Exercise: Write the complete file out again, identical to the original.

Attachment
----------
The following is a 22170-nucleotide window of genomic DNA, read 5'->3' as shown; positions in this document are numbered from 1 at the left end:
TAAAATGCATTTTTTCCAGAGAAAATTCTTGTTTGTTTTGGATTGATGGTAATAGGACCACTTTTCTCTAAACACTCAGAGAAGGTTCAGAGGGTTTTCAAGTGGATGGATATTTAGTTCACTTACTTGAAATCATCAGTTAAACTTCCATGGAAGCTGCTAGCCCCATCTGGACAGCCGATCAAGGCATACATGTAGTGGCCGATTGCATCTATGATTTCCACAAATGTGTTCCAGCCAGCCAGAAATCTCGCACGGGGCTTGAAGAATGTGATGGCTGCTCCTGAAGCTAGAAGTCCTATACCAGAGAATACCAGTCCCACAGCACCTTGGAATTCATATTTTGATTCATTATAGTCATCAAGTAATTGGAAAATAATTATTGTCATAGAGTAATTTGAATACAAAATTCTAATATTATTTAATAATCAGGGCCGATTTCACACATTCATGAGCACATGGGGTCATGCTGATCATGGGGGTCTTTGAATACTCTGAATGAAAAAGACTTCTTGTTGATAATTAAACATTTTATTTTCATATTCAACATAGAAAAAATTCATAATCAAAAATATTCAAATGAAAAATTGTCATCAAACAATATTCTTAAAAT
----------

The following is a 22170-nucleotide window of genomic DNA, read 5'->3' as shown; positions in this document are numbered from 1 at the left end:
TAAAATGCATTTTTTCCAGAGAAAATTCTTGTTTGTTTTGGATTGATGGTAATAGGACCACTTTTCTCTAAACACTCAGAGAAGGTTCAGAGGGTTTTCAAGTGGATGGATATTTAGTTCACTTACTTGAAATCATCAGTTAAACTTCCATGGAAGCTGCTAGCCCCATCTGGACAGCCGATCAAGGCATACATGTAGTGGCCGATTGCATCTATGATTTCCACAAATGTGTTCCAGCCAGCCAGAAATCTCGCACGGGGCTTGAAGAATGTGATGGCTGCTCCTGAAGCTAGAAGTCCTATACCAGAGAATACCAGTCCCACAGCACCTTGGAATTCATATTTTGATTCATTATAGTCATCAAGTAATTGGAAAATAATTATTGTCATAGAGTAATTTGAATACAAAATTCTAATATTATTTAATAATCAGGGCCGATTTCACACATTCATGAGCACATGGGGTCATGCTGATCATGGGGGTCTTTGAATACTCTGAATGAAAAAGACTTCTTGTTGATAATTAAACATTTTATTTTCATATTCAACATAGAAAAAATTCATAATCAAAAATATTCAAATGAAAAATTGTCATCAAACAATATTCTTAAAAT